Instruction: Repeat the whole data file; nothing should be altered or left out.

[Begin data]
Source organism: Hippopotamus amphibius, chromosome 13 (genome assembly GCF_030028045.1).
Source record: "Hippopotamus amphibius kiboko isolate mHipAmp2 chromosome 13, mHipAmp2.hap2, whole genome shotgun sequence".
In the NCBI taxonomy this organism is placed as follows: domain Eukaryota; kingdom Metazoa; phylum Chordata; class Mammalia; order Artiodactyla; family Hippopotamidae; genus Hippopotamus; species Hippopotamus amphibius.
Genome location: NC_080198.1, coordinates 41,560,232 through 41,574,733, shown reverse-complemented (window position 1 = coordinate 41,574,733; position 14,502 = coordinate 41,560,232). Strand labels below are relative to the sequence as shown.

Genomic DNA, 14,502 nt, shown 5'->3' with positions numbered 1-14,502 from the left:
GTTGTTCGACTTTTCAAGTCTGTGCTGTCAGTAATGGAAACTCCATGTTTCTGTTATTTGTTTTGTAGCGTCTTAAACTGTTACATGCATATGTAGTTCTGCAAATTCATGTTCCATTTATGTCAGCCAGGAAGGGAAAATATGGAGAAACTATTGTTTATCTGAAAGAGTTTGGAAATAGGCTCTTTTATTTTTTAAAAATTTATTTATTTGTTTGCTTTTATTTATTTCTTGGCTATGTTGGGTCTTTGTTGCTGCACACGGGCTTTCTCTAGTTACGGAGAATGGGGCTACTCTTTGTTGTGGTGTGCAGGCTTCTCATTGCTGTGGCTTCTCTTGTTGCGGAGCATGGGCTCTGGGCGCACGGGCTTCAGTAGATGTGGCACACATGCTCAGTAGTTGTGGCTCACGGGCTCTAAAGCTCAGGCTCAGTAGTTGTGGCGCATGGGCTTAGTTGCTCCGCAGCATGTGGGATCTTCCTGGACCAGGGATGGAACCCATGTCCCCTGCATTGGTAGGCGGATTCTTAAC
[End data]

Source organism: Hippopotamus amphibius, chromosome 13 (genome assembly GCF_030028045.1).
Source record: "Hippopotamus amphibius kiboko isolate mHipAmp2 chromosome 13, mHipAmp2.hap2, whole genome shotgun sequence".
In the NCBI taxonomy this organism is placed as follows: domain Eukaryota; kingdom Metazoa; phylum Chordata; class Mammalia; order Artiodactyla; family Hippopotamidae; genus Hippopotamus; species Hippopotamus amphibius.
Genome location: NC_080198.1, coordinates 41,560,232 through 41,574,733, shown reverse-complemented (window position 1 = coordinate 41,574,733; position 14,502 = coordinate 41,560,232). Strand labels below are relative to the sequence as shown.

Genomic DNA, 14,502 nt, shown 5'->3' with positions numbered 1-14,502 from the left:
GTTGTTCGACTTTTCAAGTCTGTGCTGTCAGTAATGGAAACTCCATGTTTCTGTTATTTGTTTTGTAGCGTCTTAAACTGTTACATGCATATGTAGTTCTGCAAATTCATGTTCCATTTATGTCAGCCAGGAAGGGAAAATATGGAGAAACTATTGTTTATCTGAAAGAGTTTGGAAATAGGCTCTTTTATTTTTTAAAAATTTATTTATTTGTTTGCTTTTATTTATTTCTTGGCTATGTTGGGTCTTTGTTGCTGCACACGGGCTTTCTCTAGTTACGGAGAATGGGGCTACTCTTTGTTGTGGTGTGCAGGCTTCTCATTGCTGTGGCTTCTCTTGTTGCGGAGCATGGGCTCTGGGCGCACGGGCTTCAGTAGATGTGGCACACATGCTCAGTAGTTGTGGCTCACGGGCTCTAAAGCTCAGGCTCAGTAGTTGTGGCGCATGGGCTTAGTTGCTCCGCAGCATGTGGGATCTTCCTGGACCAGGGATGGAACCCATGTCCCCTGCATTGGTAGGCGGATTCTTAAC